Academic journal article Trends & Issues in Crime and Criminal Justice

Financing of Terrorism: Risks for Australia

Academic journal article Trends & Issues in Crime and Criminal Justice

Financing of Terrorism: Risks for Australia

Article excerpt

Foreword | To date, Australia has been relatively quarantined from large-scale, organised terrorist activities such as those which have emerged in central and southeast Asia, Europe and the United States. Nonetheless, as a well-resourced country, Australia is at risk of being a location from which funds for terrorist activities may be drawn - even if the activities themselves are based predominantly in other countries. This paper presents information on the environments in which the financing of terrorism have taken place in recent years and the trajectory of financing of terrorism risk which is likely to emerge for Australia and globally in the years ahead. Consideration is given to how financing of terrorism occurs, not only through the use of illegally obtained funds, but also through financing derived from legitimate sources, such as charitable donations, which are diverted for use in terrorist activities. It is concluded that although evidence of financing of terrorism is limited in Australia, risks are present that need to be addressed, not only through effective gathering and the use of financial intelligence, but also through the prosecution and punishment of offenders and the education of those individuals and communities most at risk of becoming involved in illegal activities, both intentionally and inadvertently.

Adam Tomison

Director

Terrorists aim at intimidating people, compelling states to comply with their demands, or destabilising or destroying the fundamental political, constitutional, economic or social structures of a country or an organisation (Europol 2009: 5).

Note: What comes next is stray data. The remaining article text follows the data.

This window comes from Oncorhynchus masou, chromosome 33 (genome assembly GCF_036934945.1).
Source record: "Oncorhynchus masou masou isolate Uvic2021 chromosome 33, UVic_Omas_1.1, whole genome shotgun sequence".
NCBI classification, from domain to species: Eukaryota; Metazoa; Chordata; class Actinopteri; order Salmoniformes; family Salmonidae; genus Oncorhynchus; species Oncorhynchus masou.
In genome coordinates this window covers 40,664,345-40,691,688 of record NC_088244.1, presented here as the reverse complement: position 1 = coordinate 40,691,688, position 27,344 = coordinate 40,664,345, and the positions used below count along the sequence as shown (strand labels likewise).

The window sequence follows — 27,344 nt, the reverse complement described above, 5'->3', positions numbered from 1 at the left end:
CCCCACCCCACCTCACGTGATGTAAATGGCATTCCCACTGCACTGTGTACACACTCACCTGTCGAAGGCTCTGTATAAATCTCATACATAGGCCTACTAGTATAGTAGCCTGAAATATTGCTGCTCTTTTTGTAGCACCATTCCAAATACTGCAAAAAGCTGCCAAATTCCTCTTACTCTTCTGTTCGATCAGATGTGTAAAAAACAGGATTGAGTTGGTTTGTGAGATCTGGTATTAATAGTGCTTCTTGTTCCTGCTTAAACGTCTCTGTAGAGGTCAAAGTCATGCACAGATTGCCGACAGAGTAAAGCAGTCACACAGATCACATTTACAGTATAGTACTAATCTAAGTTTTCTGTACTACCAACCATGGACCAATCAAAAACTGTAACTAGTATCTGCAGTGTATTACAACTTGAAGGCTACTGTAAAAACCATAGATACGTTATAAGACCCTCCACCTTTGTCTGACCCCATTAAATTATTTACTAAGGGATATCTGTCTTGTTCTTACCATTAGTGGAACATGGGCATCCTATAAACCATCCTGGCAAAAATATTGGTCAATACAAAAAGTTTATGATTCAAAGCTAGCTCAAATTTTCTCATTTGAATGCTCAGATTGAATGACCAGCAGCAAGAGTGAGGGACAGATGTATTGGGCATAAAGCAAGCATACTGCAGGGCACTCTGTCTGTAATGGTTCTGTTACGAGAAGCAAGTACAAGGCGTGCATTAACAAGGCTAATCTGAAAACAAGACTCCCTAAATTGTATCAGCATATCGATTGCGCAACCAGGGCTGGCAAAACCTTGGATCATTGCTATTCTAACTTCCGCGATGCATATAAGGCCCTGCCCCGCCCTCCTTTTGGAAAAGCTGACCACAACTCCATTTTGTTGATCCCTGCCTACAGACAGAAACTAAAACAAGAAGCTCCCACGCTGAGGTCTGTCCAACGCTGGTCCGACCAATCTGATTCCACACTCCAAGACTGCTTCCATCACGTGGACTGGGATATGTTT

Terrorist groups may have a range of motivations and justifications for their actions including support of a particular religious faith; promotion of international recognition and political self-determination for ethno-nationalist and separatist groups; the achievement of entire political, social, or economic system change according to extremist left- or right-wing models; or simply changing a specific policy or practice as in the case of animal experimentation.

One of the main responses to threats of terrorist activity involves the use of financial transaction reporting and monitoring. This operates in two ways- first, by placing impediments in the path of those who seek to accrue and to move funds using the regulated financial sector and second, by enabling law enforcement and intelligence agencies to follow the financial trail of transactions left by those who make use of the regulated financial sector, so as to detect and to prevent possible attacks.

This paper examines the global environment in which the financing of terrorism occurs, particularly with respect to the activities of transnational, organised groups that may have an involvement with terrorist organisations. Consideration is then given to how the financing of terrorism occurs, first through the use of illegally obtained funds and then through financing derived from legitimate sources, such as charitable donations, which are diverted for use in terrorist activities. Evidence of the financing of terrorism in Australia is then examined and cases which have been detected and prosecuted in Australia that entail an element of terrorist financing are reviewed. Although the number of cases is small, they are indicative of the fact that Australia is not immune from terrorist activities that are being financed by Australian individuals and organisations.

Global trends in the financing of terrorism

A number of developments have been identified in the international security landscape in recent years that have had an influence on global trends in terrorist activity First, since the end of the Cold War, guerrilla and terrorist groups have experienced a considerable decline in funding from state sponsors, due to greater international scrutiny and condemnation. As a result, they have become increasingly selffinanced, mainly through the proceeds of drug trafficking (DFAT 2004; Levitt & Jacobson 2008). …

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